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Weight Loss Drug Gets New Review Date From FDA

Approval decision expected in September 2014

The FDA has extended its review of the resubmitted new drug application (NDA) for NB32 (Orexigen Therapeutics, Inc.), an investigational medication being evaluated for weight loss. The new Prescription Drug User Fee Act (PDUFA) action date has been set for September 11, 2014.

The FDA indicated that the review extension is needed to reach agreement on the post-marketing obligation related to the previously agreed upon evaluation of cardiovascular outcomes for NB32. The NDA resubmission package included interim safety and CV outcomes data from the ongoing 8,900-patient Light Study. Discussions about the package insert and other post-marketing obligations are ongoing.

NB32 is a fixed-dose combination of sustained-release bupropion and a proprietary sustained-release version of naltrexone, designed to improve drug tolerability.

Bupropion is thought to increase the level of dopamine activity at specific receptors in the brain, which appears to lead to a reduction in appetite and to increased energy expenditure by increasing the activity of pro-opiomelanocortin (POMC) neurons. Naltrexone works by blocking opioid receptors on POMC neurons, thereby preventing feedback inhibition of these neurons and further increasing POMC activity. In addition, NB32 may regulate activity in the brain’s dopamine reward system, which helps control food cravings and overeating behaviors.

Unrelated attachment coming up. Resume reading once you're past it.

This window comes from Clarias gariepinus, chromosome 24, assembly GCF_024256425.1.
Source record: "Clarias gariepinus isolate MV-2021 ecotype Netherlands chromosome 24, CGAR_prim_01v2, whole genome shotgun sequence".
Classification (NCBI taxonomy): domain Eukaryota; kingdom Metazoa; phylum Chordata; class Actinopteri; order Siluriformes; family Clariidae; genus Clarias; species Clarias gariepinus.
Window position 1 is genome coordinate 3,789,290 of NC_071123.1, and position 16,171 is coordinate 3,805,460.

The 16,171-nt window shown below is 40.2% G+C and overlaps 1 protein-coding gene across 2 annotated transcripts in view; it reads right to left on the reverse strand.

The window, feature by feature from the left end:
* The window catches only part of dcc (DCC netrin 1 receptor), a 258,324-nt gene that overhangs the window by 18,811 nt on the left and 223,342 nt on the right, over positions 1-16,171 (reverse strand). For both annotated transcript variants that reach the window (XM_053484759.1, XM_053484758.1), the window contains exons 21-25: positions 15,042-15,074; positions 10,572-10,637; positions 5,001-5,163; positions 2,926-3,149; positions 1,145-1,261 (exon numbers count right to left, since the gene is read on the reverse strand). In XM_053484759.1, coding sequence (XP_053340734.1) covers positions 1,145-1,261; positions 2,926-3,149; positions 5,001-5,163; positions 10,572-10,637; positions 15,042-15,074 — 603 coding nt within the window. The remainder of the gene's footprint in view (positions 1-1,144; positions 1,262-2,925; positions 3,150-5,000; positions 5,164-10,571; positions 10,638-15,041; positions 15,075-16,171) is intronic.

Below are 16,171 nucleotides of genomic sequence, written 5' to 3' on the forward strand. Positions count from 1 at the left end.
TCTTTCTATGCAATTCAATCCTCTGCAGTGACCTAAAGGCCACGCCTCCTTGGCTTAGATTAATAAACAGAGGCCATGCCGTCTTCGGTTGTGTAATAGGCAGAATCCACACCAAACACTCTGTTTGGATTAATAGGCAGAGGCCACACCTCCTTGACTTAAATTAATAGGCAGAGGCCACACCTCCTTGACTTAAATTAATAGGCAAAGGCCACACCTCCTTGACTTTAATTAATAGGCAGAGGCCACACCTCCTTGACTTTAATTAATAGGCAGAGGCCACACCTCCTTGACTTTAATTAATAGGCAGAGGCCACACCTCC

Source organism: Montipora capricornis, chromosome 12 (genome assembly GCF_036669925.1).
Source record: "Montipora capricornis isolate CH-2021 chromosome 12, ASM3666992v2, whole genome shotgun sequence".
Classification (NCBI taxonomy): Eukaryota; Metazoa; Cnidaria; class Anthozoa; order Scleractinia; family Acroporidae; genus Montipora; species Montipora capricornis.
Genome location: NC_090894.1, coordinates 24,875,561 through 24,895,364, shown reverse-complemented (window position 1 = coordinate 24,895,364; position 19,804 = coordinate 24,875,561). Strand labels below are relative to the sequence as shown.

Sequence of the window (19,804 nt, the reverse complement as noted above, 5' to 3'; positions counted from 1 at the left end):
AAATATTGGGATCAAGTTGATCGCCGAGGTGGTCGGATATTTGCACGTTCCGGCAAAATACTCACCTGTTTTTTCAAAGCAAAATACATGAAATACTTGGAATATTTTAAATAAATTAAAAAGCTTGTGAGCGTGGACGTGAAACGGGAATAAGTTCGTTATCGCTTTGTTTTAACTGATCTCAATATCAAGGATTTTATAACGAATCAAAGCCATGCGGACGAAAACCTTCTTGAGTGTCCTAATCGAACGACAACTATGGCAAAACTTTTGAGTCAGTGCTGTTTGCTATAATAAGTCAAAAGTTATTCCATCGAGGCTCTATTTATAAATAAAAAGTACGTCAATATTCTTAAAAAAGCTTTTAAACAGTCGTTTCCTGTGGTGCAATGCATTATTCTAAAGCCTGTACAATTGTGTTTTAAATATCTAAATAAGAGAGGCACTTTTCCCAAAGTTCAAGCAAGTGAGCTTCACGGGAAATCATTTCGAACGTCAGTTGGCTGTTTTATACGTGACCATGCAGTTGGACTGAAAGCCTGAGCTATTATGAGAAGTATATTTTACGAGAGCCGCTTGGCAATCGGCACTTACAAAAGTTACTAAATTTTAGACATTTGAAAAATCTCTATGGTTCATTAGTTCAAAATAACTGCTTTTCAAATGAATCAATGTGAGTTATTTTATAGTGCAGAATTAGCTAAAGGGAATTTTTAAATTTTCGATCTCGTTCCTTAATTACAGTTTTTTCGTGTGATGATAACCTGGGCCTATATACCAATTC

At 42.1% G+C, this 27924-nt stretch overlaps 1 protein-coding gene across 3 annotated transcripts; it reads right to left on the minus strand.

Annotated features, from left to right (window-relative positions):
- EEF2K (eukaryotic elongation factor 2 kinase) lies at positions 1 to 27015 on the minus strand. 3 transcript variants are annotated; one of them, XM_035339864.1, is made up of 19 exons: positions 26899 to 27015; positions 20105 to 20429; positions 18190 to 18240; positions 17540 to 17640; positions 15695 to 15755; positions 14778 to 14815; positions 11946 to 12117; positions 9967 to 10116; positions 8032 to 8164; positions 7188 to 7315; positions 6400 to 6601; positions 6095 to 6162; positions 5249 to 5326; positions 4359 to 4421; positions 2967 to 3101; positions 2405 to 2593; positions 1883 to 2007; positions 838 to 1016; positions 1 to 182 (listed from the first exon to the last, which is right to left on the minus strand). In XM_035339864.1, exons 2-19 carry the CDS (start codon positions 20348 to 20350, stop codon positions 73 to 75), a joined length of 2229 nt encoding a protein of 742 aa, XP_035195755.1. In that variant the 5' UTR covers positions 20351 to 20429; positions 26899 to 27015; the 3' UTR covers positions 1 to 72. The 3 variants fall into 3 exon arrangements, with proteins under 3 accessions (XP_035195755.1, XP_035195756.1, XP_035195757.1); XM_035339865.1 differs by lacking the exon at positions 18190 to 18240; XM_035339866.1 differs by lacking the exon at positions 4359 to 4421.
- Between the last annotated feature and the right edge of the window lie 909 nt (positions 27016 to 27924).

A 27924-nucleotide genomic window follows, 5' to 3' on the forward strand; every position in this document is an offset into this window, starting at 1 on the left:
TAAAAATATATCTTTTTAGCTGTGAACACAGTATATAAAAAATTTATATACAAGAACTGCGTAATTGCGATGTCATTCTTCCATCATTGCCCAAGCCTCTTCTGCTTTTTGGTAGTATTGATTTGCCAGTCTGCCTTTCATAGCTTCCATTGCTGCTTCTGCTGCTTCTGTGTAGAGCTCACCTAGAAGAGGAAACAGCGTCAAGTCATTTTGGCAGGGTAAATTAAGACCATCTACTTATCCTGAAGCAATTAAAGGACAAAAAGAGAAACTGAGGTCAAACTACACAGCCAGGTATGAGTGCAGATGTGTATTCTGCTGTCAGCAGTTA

In previous clinical trials involving more than 4,500 subjects, NB32 was shown to help people lose weight and keep it off for up to 1 year. In addition, in these studies, 53% of the participants taking NB32 and 21% of those taking placebo lost 5% or more of their body weight over the 12-month study period. Those who took NB32 for 6 months, combined with a structured weight management program, lost an average of 25 pounds compared with an average of 17 pounds for those using the weight management program and receiving placebo. Subjects who combined NB32 with diet and exercise experienced the greatest reductions in body weight.

NB32 was generally well tolerated in clinical trials. In the NB32 clinical development program, the most frequent adverse events were nausea, constipation, headache, vomiting, dizziness, insomnia, dry mouth, and diarrhea. These events were mostly transient and mild to moderate in severity.

NB32 is currently being evaluated in the Light Study, a randomized, double-blind, placebo-controlled, long-term research trial. The study is designed to assess the cardiovascular health outcomes of treatment with NB32.

Sources: Orexigen Therapeutics, Inc.; June 11, 2014; and NB32; 2014.

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